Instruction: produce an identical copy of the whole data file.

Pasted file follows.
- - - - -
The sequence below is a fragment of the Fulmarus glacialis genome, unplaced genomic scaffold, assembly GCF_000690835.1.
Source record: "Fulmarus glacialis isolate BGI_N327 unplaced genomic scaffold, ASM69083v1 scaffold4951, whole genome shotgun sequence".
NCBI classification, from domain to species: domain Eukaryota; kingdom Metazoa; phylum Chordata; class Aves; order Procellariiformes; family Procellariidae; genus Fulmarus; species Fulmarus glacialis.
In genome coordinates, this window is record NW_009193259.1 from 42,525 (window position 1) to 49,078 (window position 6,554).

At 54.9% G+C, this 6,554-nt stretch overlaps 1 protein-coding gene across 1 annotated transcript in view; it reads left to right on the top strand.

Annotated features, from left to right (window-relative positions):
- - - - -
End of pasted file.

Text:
The sequence below is a fragment of the Fulmarus glacialis genome, unplaced genomic scaffold, assembly GCF_000690835.1.
Source record: "Fulmarus glacialis isolate BGI_N327 unplaced genomic scaffold, ASM69083v1 scaffold4951, whole genome shotgun sequence".
NCBI classification, from domain to species: domain Eukaryota; kingdom Metazoa; phylum Chordata; class Aves; order Procellariiformes; family Procellariidae; genus Fulmarus; species Fulmarus glacialis.
In genome coordinates, this window is record NW_009193259.1 from 42,525 (window position 1) to 49,078 (window position 6,554).

At 54.9% G+C, this 6,554-nt stretch overlaps 1 protein-coding gene across 1 annotated transcript in view; it reads left to right on the top strand.

Annotated features, from left to right (window-relative positions):